Blood acetaldehyde levels are often measured to elucidate individual differences and pharmacokinetics of alcohol metabolism due to the gene polymorphisms of aldehyde dehydrogenase (ALDH2). Blood acetaldehyde levels are of great interest in the field of addictive behaviors, particularly drunk driving behaviors. Conventional blood acetaldehyde concentration measurements are direct and derivatization analyses. Because direct analysis is problematic in that acetaldehyde disappears during storage due to its high volatility and reactivity, derivatization analysis is often performed for acetaldehyde determination in biological samples. The conventional derivatizing method using 2,4-dinitrophenylhydrazine for determination of aldehydes unfortunately produces interfering substances from ketones and carboxylic acids. Therefore, we applied the derivatization method using 9,10-phenanthrenequinone (PQ), reported recently for the interference-free determination of aldehydes. As a result of optimizing the derivatization conditions, a linear calibration relationship (R²=0.9994) in the range of 3-100 μM indicated strong results. The limit of detection and quantification was 1 μM and 3 μM, respectively. The intra- and inter-day precision were both below 13.0% and accuracy was in the range of -8.5% to 2.5%. The extraction recoveries of acetaldehyde in human plasma ranged from 80.4% to 106.8%. The derivative was stable at 4 ℃ for 2 days. When acetaldehyde was added in human plasma and derivatized with PQ, acetaldehyde could be quantified by liquid chromatography-mass spectrometry. However, after drinking alcohol, acetaldehyde was measured in healthy subjects with ALDH2*1/*2, but not with ALDH2*1/*1. Acetaldehyde was difficult to detect in subjects with ALDH2*1/*1, as they are rapid metabolizers of acetaldehyde resulting in low concentrations of acetaldehyde. Acetaldehyde was detected in those subjects with ALDH2*1/*2, however, the measured acetaldehyde levels varied between the analytical methods.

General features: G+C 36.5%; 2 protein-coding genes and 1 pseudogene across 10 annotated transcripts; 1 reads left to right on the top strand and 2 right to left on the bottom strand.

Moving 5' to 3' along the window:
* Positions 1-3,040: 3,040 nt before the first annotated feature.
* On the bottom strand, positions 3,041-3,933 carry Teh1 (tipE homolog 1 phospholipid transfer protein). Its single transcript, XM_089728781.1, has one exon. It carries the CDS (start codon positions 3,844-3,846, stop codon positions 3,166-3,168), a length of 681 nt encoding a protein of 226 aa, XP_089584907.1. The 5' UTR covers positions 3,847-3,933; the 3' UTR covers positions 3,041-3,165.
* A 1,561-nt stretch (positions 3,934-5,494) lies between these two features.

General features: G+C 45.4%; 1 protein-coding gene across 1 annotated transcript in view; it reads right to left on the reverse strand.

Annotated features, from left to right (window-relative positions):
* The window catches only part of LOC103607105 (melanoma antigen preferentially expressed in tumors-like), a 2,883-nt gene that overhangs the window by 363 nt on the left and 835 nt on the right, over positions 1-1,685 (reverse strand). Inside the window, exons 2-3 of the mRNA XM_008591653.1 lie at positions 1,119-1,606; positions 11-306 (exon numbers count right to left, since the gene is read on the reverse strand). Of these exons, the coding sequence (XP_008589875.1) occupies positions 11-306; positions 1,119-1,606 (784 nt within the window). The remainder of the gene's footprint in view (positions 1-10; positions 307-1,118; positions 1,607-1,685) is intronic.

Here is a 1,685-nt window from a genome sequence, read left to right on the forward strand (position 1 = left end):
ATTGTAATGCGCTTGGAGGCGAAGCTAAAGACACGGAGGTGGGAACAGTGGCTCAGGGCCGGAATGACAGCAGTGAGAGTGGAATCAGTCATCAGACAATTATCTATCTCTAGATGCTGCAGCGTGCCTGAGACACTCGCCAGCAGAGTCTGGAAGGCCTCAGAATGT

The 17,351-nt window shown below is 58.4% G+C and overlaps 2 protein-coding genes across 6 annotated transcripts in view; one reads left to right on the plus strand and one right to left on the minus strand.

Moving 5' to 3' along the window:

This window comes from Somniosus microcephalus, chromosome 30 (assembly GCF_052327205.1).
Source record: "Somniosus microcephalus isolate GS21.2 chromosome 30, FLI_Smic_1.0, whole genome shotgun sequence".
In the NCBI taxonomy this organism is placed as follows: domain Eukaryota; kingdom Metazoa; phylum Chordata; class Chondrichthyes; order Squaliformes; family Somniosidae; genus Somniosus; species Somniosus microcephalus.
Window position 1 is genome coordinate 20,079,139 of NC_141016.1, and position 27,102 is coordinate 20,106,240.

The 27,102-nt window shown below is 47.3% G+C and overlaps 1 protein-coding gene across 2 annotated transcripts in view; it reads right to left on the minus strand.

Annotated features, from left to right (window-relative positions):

Analytical results for trace elements in biological sample can provide useful information to prove that a victim had taken toxic inorganic elements. In this study, we aimed to establish a detection method to detect toxic elements in a blood stain. Simulated blood samples prepared by mixing thallium standard solution in horse hemolysis blood were dropped and dried on a filter paper. Micro X-ray fluorescence spectrometry and scanning electron microscopy/energy dispersive X-ray analysis could detect only major elements in the blood stain but not the added thallium. Laser ablation-inductively coupled plasma mass spectrometry made it possible to detect those elements in the blood stain. Calibration curve obtained by measuring filter paper made from aqueous solution or horse hemolysis blood containing thallium exhibited good linear relationship in the range of 0~500 ng/mL. The present method can be used for the qualitative screening of toxic elements in blood stains.